While cocktail ingredients can be global, one area of the world that’s doesn’t come to mind is the Middle East. A region more famous for its savory dishes, teas, and spices, the Middle East is home to ingredients that are also great for spectacular drinks. With amazing culinary products like date fruit and fragrant spices, this region is a great culinary canvas for cocktails.
However, there’s a cocktail lounge in America that currently showcasing this region. Recently opened in New York City, Chez Zou is leading the way in this regional exploration, crafting some truly creative and fun cocktails. Led by beverage director Joey Smith (previously of The NoMad, EMP Summer House, and Booker and Dax), Chez Zou is located a few floors above Zou Zou’s, an upscale Eastern Mediterranean restaurant (with the same ownership). At Chez Zou, Smith celebrates Middle Eastern flavors, especially from the Eastern Mediterranean countries of Lebanon, Israel, and Turkey. The drinks at Chez Zou abound with unique ingredients such as saffron-infused gin, cardamon, and even yogurt, making this region a haven for potential cocktail ingredients.
So what are Middle Eastern flavor profiles? According to Smith, the flavors of this region cast a wide net, spanning from spicy to sweet and fruity. Dried spices and ingredients are also prominent, an essential component in many Eastern Mediterranean dishes. All of these elements are incorporated into Smith’s cocktail creations along with a focus on indigenous fruits, such as pomegranates and figs when possible. The end results are cocktails with a whimsical synergy of modern and classic.
It’s the uniqueness of these native, indigenous ingredients that make the cocktail menu at Chez Zou one-of-a-kind. Grape leaves and even Levantine-cheese-stuffed olives show up in drinks, giving the cocktail a distinct savoriness. Dairy is actually a repeated theme on the Chez Zou menu and something Smith recommends as a highlight for Middle Eastern themed cocktails. A classic example is ayran, a salty and refreshing yogurt drink Smith has taken to a completely different level.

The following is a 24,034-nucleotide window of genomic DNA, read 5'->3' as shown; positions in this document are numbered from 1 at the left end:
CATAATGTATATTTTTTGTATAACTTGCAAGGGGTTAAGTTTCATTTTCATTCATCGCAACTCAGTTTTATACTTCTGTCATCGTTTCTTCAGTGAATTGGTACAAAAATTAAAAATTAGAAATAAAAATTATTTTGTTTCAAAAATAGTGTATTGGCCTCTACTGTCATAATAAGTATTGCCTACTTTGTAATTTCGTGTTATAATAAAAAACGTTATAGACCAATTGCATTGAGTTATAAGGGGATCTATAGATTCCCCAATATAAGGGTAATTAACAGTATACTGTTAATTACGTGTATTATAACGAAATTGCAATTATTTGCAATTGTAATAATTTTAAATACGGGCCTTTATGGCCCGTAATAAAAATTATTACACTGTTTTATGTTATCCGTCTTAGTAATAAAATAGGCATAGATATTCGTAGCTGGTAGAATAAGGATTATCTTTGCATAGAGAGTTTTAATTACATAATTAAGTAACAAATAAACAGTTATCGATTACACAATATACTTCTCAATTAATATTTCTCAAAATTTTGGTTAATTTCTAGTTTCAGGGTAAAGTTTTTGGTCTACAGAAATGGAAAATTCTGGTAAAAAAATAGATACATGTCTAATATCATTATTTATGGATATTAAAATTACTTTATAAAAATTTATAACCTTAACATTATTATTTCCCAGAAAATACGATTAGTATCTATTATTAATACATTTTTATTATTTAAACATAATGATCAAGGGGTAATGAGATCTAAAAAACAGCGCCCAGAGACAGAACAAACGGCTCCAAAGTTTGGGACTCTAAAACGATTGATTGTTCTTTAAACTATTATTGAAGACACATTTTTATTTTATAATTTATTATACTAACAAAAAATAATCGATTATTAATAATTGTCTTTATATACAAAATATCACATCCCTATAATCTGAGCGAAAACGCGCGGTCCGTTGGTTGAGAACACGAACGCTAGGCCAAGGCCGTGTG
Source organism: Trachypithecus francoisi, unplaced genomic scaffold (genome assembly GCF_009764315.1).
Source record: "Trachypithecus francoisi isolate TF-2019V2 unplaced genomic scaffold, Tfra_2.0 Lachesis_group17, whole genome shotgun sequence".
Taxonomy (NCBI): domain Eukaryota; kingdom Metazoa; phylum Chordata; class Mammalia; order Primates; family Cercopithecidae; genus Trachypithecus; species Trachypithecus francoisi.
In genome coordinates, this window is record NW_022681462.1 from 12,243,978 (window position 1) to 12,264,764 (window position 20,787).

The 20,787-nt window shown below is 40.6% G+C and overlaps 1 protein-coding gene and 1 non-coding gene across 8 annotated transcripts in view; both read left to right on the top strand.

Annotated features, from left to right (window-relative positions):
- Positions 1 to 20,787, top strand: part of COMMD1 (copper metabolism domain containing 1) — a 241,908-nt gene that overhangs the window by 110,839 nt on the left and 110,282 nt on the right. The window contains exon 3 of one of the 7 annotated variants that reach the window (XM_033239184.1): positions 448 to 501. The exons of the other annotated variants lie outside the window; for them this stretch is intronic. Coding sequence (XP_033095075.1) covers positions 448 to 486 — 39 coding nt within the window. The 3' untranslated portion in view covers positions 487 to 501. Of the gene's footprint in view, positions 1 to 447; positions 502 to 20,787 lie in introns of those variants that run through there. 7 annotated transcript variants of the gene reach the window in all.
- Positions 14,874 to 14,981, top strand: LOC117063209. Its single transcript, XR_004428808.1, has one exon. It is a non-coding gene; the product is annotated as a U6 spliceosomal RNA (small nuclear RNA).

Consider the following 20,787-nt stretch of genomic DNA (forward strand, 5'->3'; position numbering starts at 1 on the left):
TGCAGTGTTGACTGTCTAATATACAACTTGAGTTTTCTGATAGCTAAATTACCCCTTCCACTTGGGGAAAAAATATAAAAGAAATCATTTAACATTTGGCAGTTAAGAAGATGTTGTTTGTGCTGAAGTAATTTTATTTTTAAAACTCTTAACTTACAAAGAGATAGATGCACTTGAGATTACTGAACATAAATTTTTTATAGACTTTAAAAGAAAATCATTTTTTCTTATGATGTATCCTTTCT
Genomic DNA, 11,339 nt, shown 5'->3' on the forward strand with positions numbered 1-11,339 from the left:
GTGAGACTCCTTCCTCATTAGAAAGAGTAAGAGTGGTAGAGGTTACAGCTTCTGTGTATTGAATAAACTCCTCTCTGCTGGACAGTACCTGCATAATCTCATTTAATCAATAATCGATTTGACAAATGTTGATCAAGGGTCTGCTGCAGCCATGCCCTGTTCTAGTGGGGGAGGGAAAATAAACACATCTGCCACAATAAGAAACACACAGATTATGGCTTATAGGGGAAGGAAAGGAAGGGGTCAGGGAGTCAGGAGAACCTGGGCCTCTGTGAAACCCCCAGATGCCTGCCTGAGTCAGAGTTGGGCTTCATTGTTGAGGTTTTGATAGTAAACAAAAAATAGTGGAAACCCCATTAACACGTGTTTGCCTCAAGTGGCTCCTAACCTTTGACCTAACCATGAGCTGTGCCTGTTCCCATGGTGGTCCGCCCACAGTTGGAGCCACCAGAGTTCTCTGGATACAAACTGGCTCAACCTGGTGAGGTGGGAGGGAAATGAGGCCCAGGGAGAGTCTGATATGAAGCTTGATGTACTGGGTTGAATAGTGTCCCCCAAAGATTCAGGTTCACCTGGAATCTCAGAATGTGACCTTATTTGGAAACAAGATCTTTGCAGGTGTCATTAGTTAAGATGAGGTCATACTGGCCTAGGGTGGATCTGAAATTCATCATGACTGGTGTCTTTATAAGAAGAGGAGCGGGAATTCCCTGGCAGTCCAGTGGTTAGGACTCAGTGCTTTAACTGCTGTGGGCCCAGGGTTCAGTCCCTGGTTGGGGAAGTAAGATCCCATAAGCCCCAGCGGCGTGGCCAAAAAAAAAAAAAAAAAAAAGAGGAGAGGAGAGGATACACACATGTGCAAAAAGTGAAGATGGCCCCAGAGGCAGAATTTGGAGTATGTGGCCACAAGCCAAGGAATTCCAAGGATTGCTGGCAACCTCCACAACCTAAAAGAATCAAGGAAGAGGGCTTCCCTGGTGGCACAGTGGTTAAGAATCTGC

“I took inspiration from how that drink (ayran) was prepared and combined it with another very popular yogurt-based food, tzatziki,” said Smith. “For me the flavors of tzatziki usually combines cucumbers, dill, yogurt. Usually they include a lot of garlic, which we omitted for drinking purposes. But we put those two together and found a really nice white rum and also a liqueur that had flavors of cucumber that really complemented the drink.”
Because there are so many different ingredients and possible flavors, how does one balance cocktails, especially when including dynamic Middle Eastern ingredients? With over a decade of cocktail-making experience, Smith has a lot of practice balancing flavors. His best advice? Understanding how flavors complement each other. From Smith’s perspective, most cocktails can be broken down into primary flavors: Sour, sweet, strong, and spicy. In this fashion, cocktail-making is quite similar to cooking.
To do this, the key is to truly understand your ingredients. Essentially, this is the root of balancing flavors for cocktails. In order to understand these flavors, especially new ingredients, its important to taste and to understand what you’re trying to create. This is especially important when it comes to distinctive ingredients like yogurt.
“Yogurt to me has always had a really unique form of acidity — coming from the natural bacteria inoculation,” said Smith. “So, when substituting it into a cocktail, it will primarily add some sour and also some texture. So I always say adding it to sour, I would decrease the acidity from a citrus if I was adding yogurt.”
Finally, don’t be afraid of making mistakes. When using new ingredients, mistakes can and will often happen. But if successful, the end result will be more than worth it and a guaranteed crowd-pleaser at any social gathering. After all, what’s more fun than crafting delicious cocktails?
A whiskey and cognac drink, this cocktail features the addition of sweet date syrup. This desert fruit possesses a rich molasses-like flavor, giving this cocktail a Middle Eastern flair that’s truly special.
Prep Time: 1 minute
Total Time: 2 minutes
- 4 dashes Angostura Bitters
- 6 dashes Peychaud’s
- 1/2 ounce date syrup
- 1 ounce VS Cognac
- 1 ounce Strait Rye Whiskey
- Stir in a mixing glass.
- Strain into a chilled rocks glass rinsed with Arak.
- Garnish with a lemon twist.
This pleasantly sparkling beverage is a remarkably refreshing drink and especially fun with the addition of frozen white grapes. At Chez Zou, the drink is batched, bottled, and carbonated so the whole cocktail is fizzy.
Prep Time: 1 minute
Total Time: 2 minutes
- 3/4 ounce Calvados
- 1 ounce Lillet Blanc
- 2 ounces white grape juice
- 1 ounce Champagne
- 1 1/2 ounces tonic water (Fever Tree)
- Combine all ingredients together.
- Serve in a highball glass filled with frozen grapes instead of ice.
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